ANCHORAGE - Efforts have ended to recover the wreckage of a small plane that crashed into the Arctic Ocean near Barrow three weeks ago with two women aboard.
Winds and rough seas thwarted attempts by a noted Colorado recovery team to locate the remains of the women and the twin-engine Reims 406 that went down 10 miles offshore in Peard Bay on Aug. 17, said Dale Ferguson, safety director for Hageland Aviation Services.
No additional recovery operations are planned, Ferguson said. "We're at a point where we can't go any further," he said. "We tried our best."
Pilot Shima Funakoshi and her mother, Yoshiko Funakoshi, are presumed to have died in the crash, according to the National Transportation Safety Board, which is investigating.
The pilot, a 30-year-old Japanese citizen, had worked for Anchorage-based Hageland for several years and was on a routine mail run from Barrow southwest to Wainwright when the plane crashed.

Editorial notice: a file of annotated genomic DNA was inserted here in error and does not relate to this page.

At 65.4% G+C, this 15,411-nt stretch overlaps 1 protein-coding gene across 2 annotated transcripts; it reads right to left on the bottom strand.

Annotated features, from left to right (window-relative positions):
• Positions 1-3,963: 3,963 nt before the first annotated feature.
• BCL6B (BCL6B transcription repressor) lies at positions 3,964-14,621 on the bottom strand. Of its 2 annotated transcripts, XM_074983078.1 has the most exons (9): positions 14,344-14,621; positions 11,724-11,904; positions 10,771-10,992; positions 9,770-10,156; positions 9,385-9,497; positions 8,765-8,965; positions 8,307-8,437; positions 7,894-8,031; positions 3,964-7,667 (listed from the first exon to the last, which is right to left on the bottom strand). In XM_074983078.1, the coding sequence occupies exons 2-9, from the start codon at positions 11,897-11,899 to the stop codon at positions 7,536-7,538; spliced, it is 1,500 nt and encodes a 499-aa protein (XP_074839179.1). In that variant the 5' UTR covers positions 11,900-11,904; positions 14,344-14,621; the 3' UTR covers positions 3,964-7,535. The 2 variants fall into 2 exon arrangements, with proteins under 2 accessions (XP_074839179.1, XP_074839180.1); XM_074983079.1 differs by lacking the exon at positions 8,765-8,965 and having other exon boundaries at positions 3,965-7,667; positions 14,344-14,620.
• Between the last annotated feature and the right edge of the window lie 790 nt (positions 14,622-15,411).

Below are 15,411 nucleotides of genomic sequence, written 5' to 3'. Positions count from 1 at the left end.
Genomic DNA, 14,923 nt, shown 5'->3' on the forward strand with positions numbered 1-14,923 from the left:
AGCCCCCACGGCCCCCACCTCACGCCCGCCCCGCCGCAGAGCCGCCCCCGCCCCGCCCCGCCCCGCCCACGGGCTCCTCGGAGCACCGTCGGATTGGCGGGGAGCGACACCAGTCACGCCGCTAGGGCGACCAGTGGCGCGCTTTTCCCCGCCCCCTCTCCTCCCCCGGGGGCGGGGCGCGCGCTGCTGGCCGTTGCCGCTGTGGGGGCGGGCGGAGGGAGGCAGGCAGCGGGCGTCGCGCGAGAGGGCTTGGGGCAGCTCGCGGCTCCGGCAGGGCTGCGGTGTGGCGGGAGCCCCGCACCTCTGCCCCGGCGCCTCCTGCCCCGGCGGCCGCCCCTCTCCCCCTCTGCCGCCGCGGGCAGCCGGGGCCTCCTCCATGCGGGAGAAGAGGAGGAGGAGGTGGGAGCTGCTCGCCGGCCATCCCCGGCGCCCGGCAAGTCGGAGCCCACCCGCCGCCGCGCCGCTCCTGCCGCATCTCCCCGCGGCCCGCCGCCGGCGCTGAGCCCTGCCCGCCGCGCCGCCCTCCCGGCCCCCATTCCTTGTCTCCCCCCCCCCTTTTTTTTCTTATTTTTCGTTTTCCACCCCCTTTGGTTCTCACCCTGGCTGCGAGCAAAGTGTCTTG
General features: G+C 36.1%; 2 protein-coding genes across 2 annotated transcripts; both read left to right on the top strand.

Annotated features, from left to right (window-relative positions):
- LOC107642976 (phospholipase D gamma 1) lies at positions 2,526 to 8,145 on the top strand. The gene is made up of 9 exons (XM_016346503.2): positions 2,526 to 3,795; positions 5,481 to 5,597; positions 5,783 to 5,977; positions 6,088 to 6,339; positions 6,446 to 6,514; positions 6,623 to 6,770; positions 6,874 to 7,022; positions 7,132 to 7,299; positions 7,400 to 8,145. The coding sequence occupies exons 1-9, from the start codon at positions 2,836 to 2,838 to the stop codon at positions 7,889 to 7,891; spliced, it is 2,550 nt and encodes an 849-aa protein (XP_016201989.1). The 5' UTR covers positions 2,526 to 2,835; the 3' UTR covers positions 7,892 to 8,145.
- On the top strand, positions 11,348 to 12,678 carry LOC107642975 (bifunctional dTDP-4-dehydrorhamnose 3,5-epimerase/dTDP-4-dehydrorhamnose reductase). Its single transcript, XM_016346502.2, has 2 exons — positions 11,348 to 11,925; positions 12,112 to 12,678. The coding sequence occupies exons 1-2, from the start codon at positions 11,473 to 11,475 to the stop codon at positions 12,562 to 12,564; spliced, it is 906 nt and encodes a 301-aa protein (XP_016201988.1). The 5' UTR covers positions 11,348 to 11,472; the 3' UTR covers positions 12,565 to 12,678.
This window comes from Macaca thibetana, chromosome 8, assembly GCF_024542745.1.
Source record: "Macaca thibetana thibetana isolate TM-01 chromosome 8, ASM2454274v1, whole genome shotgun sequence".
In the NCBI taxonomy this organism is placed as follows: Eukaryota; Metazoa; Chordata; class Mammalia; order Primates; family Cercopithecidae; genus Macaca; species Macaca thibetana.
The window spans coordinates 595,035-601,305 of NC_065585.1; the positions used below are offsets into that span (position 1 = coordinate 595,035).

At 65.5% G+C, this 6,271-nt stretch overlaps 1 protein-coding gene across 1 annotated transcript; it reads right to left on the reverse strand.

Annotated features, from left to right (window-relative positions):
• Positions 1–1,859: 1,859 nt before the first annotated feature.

"She had flown in this area, she had flown that airplane," said NTSB investigator Clint Johnson. "She had a substantial amount of experience."
The pilot's 58-year-old mother, who was visiting from Japan, was along for the ride as a nonpaying passenger.
The cause of the crash remains unknown, Johnson said.
The plane departed Barrow at 12:49 p.m. The 20-25-minute flight path covers 54 miles of open water, according to the NTSB report.
The safety board's analysts still must examine the full radar record, Johnson said. But a preliminary look at the raw data indicates that after the plane had reached an altitude of 700 feet, it descended to 500 feet and banked into a right turn, to the north, when it was some 30 miles out of Barrow.
The aircraft, traveling about 207 mph, then descended to 400 feet.
The final radar reading on the plane occurred at 12:56 p.m., seven minutes after take-off, and appears to show it heading again to the southwest.